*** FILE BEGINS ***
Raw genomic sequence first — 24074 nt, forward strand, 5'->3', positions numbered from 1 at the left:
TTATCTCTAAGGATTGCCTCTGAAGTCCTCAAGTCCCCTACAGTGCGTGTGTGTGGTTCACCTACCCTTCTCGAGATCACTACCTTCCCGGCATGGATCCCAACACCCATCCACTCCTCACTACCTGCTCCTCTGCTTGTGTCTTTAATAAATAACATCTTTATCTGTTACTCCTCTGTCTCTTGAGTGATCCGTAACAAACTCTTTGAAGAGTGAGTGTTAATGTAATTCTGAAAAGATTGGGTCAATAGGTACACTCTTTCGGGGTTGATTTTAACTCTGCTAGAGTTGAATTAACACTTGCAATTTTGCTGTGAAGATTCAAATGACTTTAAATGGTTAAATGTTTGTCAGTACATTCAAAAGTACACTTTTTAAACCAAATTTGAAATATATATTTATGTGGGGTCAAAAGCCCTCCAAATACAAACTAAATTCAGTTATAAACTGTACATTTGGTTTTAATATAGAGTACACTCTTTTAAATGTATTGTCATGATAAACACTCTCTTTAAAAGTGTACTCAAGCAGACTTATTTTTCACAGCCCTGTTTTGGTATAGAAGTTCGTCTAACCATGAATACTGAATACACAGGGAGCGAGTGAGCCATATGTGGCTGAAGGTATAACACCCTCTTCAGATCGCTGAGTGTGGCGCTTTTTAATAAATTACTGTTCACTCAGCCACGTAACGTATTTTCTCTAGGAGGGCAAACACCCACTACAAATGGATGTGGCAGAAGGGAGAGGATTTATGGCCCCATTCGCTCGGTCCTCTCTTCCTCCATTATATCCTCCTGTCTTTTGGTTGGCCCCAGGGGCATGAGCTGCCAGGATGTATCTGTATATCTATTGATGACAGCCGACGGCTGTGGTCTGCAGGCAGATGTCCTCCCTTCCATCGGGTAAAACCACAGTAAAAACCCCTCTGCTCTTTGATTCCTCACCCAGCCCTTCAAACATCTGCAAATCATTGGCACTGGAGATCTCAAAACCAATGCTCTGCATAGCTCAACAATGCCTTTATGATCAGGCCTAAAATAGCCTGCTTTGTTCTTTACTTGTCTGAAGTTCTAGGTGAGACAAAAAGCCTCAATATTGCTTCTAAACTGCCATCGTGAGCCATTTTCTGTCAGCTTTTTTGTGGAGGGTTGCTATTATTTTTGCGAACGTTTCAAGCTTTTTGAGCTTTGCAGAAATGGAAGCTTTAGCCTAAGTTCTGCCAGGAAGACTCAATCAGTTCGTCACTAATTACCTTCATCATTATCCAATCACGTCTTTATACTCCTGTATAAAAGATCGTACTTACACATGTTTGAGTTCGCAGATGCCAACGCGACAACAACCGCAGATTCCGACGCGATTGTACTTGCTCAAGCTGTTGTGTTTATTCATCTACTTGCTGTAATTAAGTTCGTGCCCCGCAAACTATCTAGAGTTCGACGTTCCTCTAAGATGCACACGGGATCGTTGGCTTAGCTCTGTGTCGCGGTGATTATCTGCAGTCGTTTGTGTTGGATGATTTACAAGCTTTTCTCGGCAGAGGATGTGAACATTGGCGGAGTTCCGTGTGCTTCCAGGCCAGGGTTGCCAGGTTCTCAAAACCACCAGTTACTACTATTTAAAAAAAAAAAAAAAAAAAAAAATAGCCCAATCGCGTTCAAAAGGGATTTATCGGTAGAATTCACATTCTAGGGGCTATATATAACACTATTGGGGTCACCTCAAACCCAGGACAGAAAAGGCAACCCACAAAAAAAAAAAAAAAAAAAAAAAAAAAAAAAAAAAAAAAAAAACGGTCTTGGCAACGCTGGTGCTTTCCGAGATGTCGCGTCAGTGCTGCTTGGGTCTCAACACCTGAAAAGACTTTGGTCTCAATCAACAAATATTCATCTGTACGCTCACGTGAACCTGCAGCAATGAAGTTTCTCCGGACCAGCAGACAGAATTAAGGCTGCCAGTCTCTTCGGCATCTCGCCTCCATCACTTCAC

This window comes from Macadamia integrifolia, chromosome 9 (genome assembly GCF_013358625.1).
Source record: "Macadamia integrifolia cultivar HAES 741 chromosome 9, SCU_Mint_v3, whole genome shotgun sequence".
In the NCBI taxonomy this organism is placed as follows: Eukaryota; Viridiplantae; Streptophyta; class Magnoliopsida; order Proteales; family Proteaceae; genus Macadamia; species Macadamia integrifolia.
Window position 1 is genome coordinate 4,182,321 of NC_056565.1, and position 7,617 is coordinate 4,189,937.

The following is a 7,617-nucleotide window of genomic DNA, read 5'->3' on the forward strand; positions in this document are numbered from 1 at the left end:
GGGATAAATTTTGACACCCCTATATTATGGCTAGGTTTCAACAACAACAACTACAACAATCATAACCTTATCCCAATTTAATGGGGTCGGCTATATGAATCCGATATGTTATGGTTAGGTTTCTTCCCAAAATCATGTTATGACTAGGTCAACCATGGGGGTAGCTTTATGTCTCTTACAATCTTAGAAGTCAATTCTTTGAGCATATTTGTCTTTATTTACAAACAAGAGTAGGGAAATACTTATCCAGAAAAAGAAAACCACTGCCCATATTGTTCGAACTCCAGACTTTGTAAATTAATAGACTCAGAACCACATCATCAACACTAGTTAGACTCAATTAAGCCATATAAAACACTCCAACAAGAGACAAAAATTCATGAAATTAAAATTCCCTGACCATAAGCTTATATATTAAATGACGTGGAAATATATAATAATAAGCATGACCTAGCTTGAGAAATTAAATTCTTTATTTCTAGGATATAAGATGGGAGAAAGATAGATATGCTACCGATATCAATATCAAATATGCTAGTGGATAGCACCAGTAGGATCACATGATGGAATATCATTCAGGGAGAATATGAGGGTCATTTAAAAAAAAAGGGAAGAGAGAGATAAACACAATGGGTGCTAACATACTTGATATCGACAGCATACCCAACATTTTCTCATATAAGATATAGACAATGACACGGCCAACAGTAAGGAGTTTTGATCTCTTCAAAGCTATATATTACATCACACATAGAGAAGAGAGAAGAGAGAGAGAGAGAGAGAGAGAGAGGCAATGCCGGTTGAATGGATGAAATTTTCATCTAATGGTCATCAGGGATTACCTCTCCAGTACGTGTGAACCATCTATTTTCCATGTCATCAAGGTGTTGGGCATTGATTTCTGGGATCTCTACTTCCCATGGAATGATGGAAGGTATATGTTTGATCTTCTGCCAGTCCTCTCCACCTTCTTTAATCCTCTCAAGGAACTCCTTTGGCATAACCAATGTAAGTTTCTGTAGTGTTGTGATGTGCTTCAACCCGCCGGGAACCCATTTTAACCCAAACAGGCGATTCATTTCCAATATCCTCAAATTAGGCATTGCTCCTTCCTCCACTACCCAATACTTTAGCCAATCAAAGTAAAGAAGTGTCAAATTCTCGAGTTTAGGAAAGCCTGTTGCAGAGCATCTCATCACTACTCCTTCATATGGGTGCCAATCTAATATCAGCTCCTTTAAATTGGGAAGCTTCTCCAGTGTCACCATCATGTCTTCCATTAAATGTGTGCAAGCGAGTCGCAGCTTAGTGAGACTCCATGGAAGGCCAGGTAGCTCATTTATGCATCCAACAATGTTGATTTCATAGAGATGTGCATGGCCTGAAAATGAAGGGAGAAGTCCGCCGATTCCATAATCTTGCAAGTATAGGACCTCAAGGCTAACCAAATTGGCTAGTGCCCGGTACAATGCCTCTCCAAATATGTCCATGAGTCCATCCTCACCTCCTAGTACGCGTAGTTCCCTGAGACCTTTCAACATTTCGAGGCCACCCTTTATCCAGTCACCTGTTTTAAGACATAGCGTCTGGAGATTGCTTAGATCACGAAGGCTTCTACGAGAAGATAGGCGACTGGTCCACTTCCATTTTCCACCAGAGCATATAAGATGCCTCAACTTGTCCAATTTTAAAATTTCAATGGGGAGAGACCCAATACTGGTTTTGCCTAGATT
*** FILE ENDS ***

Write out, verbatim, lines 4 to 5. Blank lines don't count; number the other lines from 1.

Source record: "Macadamia integrifolia cultivar HAES 741 chromosome 9, SCU_Mint_v3, whole genome shotgun sequence".
In the NCBI taxonomy this organism is placed as follows: Eukaryota; Viridiplantae; Streptophyta; class Magnoliopsida; order Proteales; family Proteaceae; genus Macadamia; species Macadamia integrifolia.